Hit or Sh**: CBS’s SEAL TEAM
In this Crossfader series, our intricate and complex rating system will tell you definitively whether new television pilots are worth your valuable time. We call it: HIT OR SH**.
Since its inception in early 1962, the Navy SEAL teams in the United States military have been used over and over again in popular culture. People learn about their rigorous training and the special, classified operations they perform mostly through books, movies, and television shows. Most recently, the late SEAL sniper Chris Kyle’s autobiography, AMERICAN SNIPER, and Clint Eastwood’s film adaptation starring Bradley Cooper gained huge popularity. It makes sense that a struggling network like CBS would make a show about SEAL teams and their missions. SEAL TEAM could have been a terrific character study, looking at the psychology behind the men who join and the choices they have to make regularly. However, the pilot of SEAL TEAM makes it clear that it wants to focus on a stale, action-packed plot rather than its more interesting characters.
The SEAL team led by Jason Hayes (David Boreanaz of BONES fame) gets called in to capture a high-ranking ISIL officer, with Clay Spencer—called a “strap” for his lower ranking—assisting them. Spencer (played by Max Thieriot) is the most intriguing of the team by far: his dad was in the Army before him and published a book that revealed too much about classified conflicts. Hence, Hayes and the rest of his squad look down on Spencer and don’t trust him as they do each other. It is an interesting backstory for a supporting cast member that should be perused more, but sadly isn’t. The rest of the team is interchangeable at best; when the most memorable side character is a bomb-sniffing dog, you know you have a problem.
This show is about as exciting as watching grass grow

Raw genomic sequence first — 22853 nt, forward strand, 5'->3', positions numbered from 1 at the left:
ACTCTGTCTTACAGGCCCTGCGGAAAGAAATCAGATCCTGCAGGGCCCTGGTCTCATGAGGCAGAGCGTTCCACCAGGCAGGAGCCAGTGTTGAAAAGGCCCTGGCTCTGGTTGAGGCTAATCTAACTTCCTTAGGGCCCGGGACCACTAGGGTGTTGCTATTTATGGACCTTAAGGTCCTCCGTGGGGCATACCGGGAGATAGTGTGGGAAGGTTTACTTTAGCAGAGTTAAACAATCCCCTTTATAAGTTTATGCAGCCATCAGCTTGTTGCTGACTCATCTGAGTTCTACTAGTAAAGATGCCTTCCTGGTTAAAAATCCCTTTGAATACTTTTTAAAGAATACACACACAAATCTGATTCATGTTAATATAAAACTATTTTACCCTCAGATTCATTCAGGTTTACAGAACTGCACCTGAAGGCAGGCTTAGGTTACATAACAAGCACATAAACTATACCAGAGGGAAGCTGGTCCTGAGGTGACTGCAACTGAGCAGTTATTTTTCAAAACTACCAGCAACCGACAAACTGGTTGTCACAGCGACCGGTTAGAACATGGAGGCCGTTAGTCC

The biggest problem with SEAL TEAM, however, isn’t its lack of emphasis on its characters. It isn’t that it is generic and ultimately predictable. The issue doesn’t even have to do with the title of the series, because its blunt and basic name fits the blunt and basic nature of the show itself. No, the real nuisance with SEAL TEAM is that the series does not have any emotional depth to it whatsoever. Even though there are moments that are clearly meant to be thrilling, those moments don’t feel as intense as they should. In one scene near the end of the episode, a man threatens to detonate a suicide vest in front of several of the main characters. The scene should take your breath away, but it doesn’t. A military drama should be riveting and emotionally investing, but SEAL TEAM’s pilot is instead one of the most boring hours of television I’ve seen this year.
Networks may not have the budget or the star power that cable channels like FX and HBO do, but shows like THE GOOD WIFE and THIS IS US prove that networks can still make powerful, compelling television. This series is not one of those lucky cases. In real life, SEAL teams have to make hard decisions that we can’t even begin to fathom, living with those choices in the process. None of that emotion gets put into the pilot of SEAL TEAM. Instead, we’re stuck with a lifeless drama that runs on bravura and not much else. Trust me, you’d be better off watching old episodes of HOMELAND.
SEAL TEAM airs on CBS on Wednesdays